More on the “Zebra Stripes”

My very first post on this website was on the “zebra stripes”, an intriguing feature present in electron energy spectrograms measured in the Earth’s inner radiation belt and slot region. A lot of research remains to be done on this topic, and I am happy to share some of the most recent findings.

1) Zebra stripes are usually created during substorm onset, a time at which prompt penetration electric fields are present in the plasmasphere.
For more info on the method and findings, there is now JGR Space Physics article on this! [access here]

2) The zebra stripe pattern can be disrupted and inversed in the slot region.
The first observations of this remarkable feature are presented and interpreted in our latest Geophysical Research Letter [access here]

In summary: the “zebra stripes” visible at Earth (and also Saturn!) are an exciting research topic containing a wealth of information on trapped particle dynamics.

More to come! Feedback, questions, collaborations welcome.

Two Works among the Top Downloaded Papers in JGR Space Physics 2018-2019

Sharing a bit of good news in these strange times! Recently Wiley informed me that that two of my latest works were among the top 10 % downloaded papers published in Journal of Geophysical Research: Space Physics between January 2018 and December 2019.

Interestingly, both papers provide brief reviews on a particular topic in radiation belt research:
1) adiabatic invariant theory, and
2) radial diffusion

The first paper is entitled “Coordinates For Representing Radiation Belt Particle Flux”. It is authored by Juan G. Roederer and myself. It insists on the importance of adiabatic invariant theory when it comes to analyzing measured particle fluxes, and it provides a brief review on the history of radiation belt parameterization.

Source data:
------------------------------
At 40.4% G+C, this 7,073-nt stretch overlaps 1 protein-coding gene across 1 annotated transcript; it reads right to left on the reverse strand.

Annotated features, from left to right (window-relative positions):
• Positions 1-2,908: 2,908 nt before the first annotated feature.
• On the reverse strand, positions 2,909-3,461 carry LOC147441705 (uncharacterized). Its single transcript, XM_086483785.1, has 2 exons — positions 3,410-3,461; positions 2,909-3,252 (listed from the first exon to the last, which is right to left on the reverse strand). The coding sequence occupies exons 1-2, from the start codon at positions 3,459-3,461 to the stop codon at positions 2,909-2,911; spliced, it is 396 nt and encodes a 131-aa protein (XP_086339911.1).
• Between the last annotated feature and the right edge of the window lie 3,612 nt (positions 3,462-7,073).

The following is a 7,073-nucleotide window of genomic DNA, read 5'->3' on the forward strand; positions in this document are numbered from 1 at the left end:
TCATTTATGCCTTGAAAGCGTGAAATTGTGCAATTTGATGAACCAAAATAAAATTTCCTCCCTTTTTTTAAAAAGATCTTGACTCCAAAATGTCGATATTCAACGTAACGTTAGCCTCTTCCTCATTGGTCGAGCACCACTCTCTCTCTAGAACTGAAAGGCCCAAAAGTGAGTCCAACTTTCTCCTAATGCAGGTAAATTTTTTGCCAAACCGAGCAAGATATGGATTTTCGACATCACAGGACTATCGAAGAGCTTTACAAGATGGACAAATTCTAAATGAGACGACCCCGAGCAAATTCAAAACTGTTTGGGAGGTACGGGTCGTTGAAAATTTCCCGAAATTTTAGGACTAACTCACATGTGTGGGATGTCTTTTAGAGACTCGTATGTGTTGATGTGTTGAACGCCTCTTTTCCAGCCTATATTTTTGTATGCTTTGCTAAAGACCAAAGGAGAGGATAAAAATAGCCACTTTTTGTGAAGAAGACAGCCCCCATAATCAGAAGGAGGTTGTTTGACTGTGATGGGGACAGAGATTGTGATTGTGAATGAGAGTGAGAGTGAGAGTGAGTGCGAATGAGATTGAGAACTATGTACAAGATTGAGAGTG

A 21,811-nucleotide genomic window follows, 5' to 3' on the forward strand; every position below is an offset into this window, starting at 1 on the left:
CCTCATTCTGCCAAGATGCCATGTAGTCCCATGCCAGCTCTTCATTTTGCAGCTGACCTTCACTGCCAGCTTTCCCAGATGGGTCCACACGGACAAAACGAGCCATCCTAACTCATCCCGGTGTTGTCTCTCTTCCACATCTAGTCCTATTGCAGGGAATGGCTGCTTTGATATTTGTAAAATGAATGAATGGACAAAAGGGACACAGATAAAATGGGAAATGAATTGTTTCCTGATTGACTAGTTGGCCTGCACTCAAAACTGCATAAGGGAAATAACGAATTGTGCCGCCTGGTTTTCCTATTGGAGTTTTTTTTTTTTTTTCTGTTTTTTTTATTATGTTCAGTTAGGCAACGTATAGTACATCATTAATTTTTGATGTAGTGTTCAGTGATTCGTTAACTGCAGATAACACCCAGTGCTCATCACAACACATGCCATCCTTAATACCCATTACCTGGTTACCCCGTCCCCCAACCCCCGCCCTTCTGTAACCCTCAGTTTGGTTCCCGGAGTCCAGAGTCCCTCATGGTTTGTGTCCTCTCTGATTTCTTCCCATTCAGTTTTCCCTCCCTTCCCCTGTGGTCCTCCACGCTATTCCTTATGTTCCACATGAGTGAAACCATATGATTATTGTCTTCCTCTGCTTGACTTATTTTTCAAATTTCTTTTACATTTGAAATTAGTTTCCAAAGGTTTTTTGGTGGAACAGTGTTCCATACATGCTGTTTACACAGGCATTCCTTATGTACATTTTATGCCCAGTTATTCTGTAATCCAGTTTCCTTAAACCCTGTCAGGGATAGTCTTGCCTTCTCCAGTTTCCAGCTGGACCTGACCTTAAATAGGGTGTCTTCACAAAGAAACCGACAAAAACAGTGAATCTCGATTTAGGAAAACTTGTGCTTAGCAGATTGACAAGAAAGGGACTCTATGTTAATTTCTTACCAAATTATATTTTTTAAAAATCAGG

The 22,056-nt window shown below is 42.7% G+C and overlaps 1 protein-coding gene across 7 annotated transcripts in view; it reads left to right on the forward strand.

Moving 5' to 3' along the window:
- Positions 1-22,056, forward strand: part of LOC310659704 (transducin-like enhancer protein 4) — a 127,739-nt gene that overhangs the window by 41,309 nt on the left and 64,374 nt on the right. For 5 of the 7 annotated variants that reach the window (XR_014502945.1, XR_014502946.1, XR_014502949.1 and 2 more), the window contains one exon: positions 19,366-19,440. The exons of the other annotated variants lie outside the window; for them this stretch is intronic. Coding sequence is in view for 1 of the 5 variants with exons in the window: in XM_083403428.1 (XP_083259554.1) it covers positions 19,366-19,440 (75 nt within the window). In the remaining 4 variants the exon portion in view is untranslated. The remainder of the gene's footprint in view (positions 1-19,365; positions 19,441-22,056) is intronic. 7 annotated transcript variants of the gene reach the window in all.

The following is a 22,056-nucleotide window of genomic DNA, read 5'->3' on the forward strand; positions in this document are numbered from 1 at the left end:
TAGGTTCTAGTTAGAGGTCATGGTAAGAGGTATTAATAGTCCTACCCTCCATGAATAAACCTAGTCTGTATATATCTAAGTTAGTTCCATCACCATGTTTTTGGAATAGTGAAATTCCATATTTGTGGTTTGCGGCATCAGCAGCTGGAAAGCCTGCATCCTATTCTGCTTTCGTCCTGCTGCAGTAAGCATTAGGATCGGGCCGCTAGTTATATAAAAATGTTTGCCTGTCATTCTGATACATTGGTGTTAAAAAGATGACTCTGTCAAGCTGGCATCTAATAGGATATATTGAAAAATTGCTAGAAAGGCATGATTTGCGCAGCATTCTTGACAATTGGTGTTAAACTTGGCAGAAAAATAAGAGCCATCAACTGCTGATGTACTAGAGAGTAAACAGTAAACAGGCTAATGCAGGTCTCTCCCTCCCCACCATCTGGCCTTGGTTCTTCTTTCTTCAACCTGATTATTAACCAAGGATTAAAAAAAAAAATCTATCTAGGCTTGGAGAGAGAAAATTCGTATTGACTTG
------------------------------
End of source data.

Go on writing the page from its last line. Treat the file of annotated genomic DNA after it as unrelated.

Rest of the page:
The second paper, entitled “Analytic Expressions for Radial Diffusion”, discusses existing theoretical formulas to quantify radial diffusion. Unfortunately, there were many unexplained errors during the production process, and many misprints were present in the first published version of the article. The issue is now fixed.  All of this is to say: make sure you have downloaded the latest version of the paper!

I prepared the latter article while I was working with Peter Kollmann and others on a big scientific review on “Radial Diffusion at Earth and Beyond” that is now published in Space Science Reviews. Don’t hesitate to have a look if you are interested in learning more about adiabatic theory and radial diffusion! You can also navigate the website and scroll through the various seminar slides on the topic.

Thanks again for your interest in the works! and thanks all for the clicks!


A Scientific Review on Radiation Belt Radial Diffusion

“Synthesis is an important task in science, because it can often lead to a paradigm change” Akasofu, S.-I., 2007, preface of the second edition of “Exploring the Secrets of the Aurora”


At the very beginning of my phD studies, my supervisor asked me to work on radiation belt radial diffusion. For months, I felt bewildered.

It took me a lot of time to find clarifications, and to answer my own questions – Why is the process diffusive? What are the drivers of this diffusion? What ingredients does one need to quantify the process?

Because radial diffusion is one of the oldest research topics of radiation belt science, its understanding evolved over time. I think that is one of the reasons why this concept can be so difficult to grasp.

As time went on, I realized that I was far from the only one facing this radial diffusion challenge. That is what motivated the writing of this review.

A Team Project

I was excited at the idea of writing a review. Yet, I could not do this on my own.

I want to say THANK YOU to Sarah, Adnane, and Peter, the early career researchers who agreed to get involved with this project. They all dedicated countless hours to help. I am also grateful to all the experienced researchers who answered my emails and helped me submit the review. To all, thanks for caring!


I hope that this review will be useful for our community … and perhaps – who knows! – lead to a paradigm shift.

So please go ahead, give it a try, and let me know what you think! All significant contributions will be acknowledged in the revised version of the manuscript – currently under review for publication in Space Science Reviews -. Merci 🙂

[Access here]